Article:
Marion council aims to hold tax mill levy steady for 2018

The Marion City Council is considering no increase in its 2018 budget after hearing from City Administrator Roger Holter at the June 19 meeting.

“We elected, as your staff, to look at the (department) budgets and determine how we could present a budget that did not increase the mill levy and did not increase utilities, at least for the 2018 period,” Holter said.

The recommendation is prompted by the tax changes coming from the Kansas Legislature, and it’s a slight change in philosophy, he said.

“(The state) is trying to fill a $900 million gap, and so each household will be looking at a $400-$500 increase from the state,” he said. “Simply put, the city is trying to buy our citizens a little bit of margin while they are getting accustomed to the tax changes.”

Holter said a couple with a taxable income of $40,000 will pay $215 more a year for income tax. A single person making $35,000 will pay $227 more, and a married couple making more than $80,000 will pay $565.

“Another change is in the low-income provision,” he said. “In the past, taxpayers with $12,500 or less in earnings didn’t file a return, but it’s been modified to $5,000 and anything over that must file.”

The tax bill also repeals a tax exemption for non-wage business income that comes from pass-through business entities, such as the limited liability company, Holter said.

“Owners of the business LLCs would no longer be able to collect the profits of their businesses tax-free,” he said.

In the area of childcare, Holter said the child and dependent care tax credit, eliminated in the 2012 tax cuts, would be brought back. Taxpayers could claim 12.5 percent of the allowable federal amount in tax year 2018, 18.75 percent in 2019 and 25 percent in 2020 and after.

Other areas of change included medical expenses and mortgage interest rates, he said.

Under the new tax lid in law, the city could have increased its levy by $34,900 above last year’s expenditures, he said.

“The city of Marion’s property valuation slipped a little coming in at $9.946 million,” Holter said. “Last year’s valuation was at $10.036 million. The dollar amount and mill levy being proposed will be $706,974 ad valorem tax or a mill rate of 71.081, which is a slight reduction in last year’s mill rate of 71.086.

“Our taxpayers are going to have household finances shifted dramatically because of these additional taxes from the state,” he said.

Councilor Jerry Kline said the valuation worried him, but maybe the city can get it back on the utilities.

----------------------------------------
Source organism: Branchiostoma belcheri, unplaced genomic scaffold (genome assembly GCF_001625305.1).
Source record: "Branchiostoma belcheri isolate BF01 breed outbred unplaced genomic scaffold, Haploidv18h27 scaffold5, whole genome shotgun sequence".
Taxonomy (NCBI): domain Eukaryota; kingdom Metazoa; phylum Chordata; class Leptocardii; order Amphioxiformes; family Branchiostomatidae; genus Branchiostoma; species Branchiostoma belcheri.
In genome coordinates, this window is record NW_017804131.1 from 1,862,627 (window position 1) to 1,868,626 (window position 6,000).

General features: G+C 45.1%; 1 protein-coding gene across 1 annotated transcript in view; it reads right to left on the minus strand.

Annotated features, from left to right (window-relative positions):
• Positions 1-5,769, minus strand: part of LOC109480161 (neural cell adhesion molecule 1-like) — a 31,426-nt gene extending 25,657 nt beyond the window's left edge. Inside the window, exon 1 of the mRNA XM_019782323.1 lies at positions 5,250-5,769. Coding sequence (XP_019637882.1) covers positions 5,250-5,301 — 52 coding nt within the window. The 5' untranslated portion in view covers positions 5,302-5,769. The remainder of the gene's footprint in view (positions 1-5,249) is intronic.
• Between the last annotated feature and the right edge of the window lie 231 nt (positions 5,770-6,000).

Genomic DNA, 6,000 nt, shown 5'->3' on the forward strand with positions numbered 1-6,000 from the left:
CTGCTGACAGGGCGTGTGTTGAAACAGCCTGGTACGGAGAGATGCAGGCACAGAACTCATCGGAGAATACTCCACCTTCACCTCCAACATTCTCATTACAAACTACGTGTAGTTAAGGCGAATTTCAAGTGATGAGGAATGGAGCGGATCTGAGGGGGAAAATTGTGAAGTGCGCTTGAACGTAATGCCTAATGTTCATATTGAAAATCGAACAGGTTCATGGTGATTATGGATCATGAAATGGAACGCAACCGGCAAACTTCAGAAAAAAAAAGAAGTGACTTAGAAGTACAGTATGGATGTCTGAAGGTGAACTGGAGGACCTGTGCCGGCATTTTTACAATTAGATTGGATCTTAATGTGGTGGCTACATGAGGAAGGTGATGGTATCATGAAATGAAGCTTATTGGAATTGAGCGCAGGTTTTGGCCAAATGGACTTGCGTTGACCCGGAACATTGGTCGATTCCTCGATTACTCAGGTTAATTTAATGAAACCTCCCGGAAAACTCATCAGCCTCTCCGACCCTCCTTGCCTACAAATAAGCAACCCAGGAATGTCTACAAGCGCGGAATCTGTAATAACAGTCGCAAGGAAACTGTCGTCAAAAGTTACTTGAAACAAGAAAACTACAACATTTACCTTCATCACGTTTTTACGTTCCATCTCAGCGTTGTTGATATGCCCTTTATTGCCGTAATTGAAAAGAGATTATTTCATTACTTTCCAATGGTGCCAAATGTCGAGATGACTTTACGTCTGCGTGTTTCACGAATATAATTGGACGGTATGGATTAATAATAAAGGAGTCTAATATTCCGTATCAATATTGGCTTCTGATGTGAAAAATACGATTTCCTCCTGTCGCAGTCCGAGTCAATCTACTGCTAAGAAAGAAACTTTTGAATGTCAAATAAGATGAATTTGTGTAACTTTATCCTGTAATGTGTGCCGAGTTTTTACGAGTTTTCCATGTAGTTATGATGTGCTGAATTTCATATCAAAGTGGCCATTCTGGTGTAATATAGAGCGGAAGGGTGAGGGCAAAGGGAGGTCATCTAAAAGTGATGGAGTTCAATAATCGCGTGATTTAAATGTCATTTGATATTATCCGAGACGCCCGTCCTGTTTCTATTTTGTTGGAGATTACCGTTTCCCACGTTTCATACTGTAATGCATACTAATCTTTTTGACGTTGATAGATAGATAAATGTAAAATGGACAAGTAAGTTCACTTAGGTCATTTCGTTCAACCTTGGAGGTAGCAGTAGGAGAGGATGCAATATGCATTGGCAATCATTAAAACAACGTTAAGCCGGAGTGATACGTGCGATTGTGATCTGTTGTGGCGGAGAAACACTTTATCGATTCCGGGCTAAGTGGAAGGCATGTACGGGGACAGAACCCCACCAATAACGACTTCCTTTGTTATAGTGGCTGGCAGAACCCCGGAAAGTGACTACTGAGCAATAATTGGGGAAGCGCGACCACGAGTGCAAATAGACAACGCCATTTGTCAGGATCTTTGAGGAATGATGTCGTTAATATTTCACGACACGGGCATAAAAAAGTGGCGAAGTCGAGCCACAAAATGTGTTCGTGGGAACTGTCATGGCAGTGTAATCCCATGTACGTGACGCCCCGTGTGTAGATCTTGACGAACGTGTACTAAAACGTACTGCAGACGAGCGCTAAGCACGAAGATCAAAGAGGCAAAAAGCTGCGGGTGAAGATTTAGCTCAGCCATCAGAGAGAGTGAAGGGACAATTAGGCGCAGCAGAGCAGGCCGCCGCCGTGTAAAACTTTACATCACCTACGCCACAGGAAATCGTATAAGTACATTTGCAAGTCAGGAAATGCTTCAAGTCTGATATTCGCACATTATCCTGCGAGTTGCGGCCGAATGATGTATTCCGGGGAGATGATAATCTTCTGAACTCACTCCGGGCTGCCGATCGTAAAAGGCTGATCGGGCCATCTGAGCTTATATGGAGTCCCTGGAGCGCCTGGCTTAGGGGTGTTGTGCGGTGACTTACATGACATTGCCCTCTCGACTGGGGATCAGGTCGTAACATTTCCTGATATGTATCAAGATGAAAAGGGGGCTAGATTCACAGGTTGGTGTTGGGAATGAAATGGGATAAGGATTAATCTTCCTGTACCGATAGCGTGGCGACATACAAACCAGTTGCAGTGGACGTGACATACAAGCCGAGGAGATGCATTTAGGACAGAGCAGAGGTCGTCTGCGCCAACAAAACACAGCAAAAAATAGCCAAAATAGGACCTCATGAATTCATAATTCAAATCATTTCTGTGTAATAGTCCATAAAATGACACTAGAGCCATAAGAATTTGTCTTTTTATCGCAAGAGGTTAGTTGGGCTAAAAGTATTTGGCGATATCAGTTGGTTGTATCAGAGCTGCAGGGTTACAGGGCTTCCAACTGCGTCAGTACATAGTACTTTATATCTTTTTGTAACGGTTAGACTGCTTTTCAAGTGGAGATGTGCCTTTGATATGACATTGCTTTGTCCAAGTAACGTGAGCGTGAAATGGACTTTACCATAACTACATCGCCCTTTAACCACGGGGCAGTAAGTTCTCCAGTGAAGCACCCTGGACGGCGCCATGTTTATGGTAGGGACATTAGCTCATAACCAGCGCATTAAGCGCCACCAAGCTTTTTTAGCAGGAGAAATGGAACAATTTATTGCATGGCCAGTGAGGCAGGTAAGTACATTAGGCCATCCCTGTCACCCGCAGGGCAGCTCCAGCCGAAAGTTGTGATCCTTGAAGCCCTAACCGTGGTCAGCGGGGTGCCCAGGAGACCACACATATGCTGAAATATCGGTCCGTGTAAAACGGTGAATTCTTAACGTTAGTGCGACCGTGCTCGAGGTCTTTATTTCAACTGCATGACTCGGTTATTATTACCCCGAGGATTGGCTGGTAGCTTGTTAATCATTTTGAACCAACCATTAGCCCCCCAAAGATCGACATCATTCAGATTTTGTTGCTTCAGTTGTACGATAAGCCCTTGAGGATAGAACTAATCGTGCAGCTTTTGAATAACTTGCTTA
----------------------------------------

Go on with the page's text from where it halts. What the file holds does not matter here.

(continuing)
Other business

In other business, the council:

• recognized the Chinga­wassa Days committee its work and dedication shown at the 21st annual festival. Mayor Todd Heitschmidt said the festival benefits the city financially and promotes social growth in the community.

The committee members are Clayton Garnica, Misty Hett, Margo Yates, Dave Crofoot, Davey Hett, Jeff Richmond, Jenna Brunner, Brent Cleeton, Matt Powers, Kodi Panzer, Jenna Meyer­hof, Emma Tajchman, Adam Heerey and Lisa Hemphill.

• heard from Pamela Varenhorst, Marion Historical Museum president, about a budget request in 2018. Varenhorst said they are asking for $12,600 to include purchasing a car. Holter said he thinks there is some flexibility for this, if the council decides to approve it.

• approved EBH invoice for Streetscapes project and Marion/Hillsboro water project.

• heard from Holter about the Kansas Amuse­ment Ride Act. The only thing locally that would be affected is the water slide at the Sports and Aquatic Center.

“It will need to be certified on a regular basis,” he said. “Bounce houses under this new law will need to be registered and certified, but enforcement is not clear in the bill.”

For permanent amusement rides beginning in January 2018, the cost is $500, and $250 for temporary rides plus a $50 annual inspection, he said.

• heard from Police Chief Tyler Mermis about money that’s been saved up from seizures, forfeitures and inspection funds for out-of-state vehicle VIN checks. Mermis said his department is looking at buying a Tahoe.

“All the equipment in the Impala will transfer, and the cage will still fit into it,” he said. The Tahoe came from the FBI, Mermis said, and it was a supervisor’s car.

Holter said there are enough funds to cover the fence commitment at the law enforcement building, security and buying this car.

Money from VIN inspections totaled $8,895, with 502 inspected in 2016. In addition to Marion County inspections, Mermis said Harvey, Dickinson and Sedgwick counties use the city’s VIN service.